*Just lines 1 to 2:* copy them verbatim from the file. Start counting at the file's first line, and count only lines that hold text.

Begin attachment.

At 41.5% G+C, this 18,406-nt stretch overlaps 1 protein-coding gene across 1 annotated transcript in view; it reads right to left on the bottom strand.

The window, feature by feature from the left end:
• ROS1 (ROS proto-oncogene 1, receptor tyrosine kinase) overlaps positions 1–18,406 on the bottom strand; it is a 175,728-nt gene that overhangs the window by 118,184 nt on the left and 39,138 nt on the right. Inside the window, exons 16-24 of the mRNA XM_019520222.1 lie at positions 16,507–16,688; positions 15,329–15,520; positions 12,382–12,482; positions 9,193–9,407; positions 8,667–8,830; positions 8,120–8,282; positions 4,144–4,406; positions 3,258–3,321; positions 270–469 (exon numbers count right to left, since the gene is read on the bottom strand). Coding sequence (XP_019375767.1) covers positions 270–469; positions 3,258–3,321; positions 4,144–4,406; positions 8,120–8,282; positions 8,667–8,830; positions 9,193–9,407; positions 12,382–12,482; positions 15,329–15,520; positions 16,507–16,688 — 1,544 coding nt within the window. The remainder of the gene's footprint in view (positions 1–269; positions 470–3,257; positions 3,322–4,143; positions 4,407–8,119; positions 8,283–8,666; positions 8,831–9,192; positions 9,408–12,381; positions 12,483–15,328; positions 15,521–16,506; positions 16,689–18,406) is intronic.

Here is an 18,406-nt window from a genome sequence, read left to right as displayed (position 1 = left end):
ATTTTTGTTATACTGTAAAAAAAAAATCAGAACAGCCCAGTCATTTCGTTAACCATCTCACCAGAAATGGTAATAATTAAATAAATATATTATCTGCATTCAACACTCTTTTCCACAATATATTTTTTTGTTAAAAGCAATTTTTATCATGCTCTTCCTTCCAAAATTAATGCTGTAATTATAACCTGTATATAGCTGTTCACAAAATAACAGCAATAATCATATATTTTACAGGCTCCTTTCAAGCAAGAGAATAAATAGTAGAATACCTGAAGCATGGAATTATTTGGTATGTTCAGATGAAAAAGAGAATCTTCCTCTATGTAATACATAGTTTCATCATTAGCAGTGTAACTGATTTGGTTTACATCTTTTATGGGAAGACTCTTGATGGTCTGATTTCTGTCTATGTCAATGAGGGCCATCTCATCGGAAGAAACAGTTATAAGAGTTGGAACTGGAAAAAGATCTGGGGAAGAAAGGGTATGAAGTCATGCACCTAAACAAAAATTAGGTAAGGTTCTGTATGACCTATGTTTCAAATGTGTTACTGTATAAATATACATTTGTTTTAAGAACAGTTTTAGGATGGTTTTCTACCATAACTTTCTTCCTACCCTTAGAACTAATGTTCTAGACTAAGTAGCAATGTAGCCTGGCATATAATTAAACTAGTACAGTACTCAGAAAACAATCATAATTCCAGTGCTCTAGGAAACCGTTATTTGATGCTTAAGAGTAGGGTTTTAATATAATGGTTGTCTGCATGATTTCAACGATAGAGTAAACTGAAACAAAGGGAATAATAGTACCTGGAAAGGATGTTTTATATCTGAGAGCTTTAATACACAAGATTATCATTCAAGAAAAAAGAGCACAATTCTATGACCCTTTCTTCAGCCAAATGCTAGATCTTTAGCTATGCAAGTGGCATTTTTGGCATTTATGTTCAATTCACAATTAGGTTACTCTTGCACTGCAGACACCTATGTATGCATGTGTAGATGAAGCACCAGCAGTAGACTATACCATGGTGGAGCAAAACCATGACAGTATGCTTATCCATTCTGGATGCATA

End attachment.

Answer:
At 41.5% G+C, this 18,406-nt stretch overlaps 1 protein-coding gene across 1 annotated transcript in view; it reads right to left on the bottom strand.

The window, feature by feature from the left end: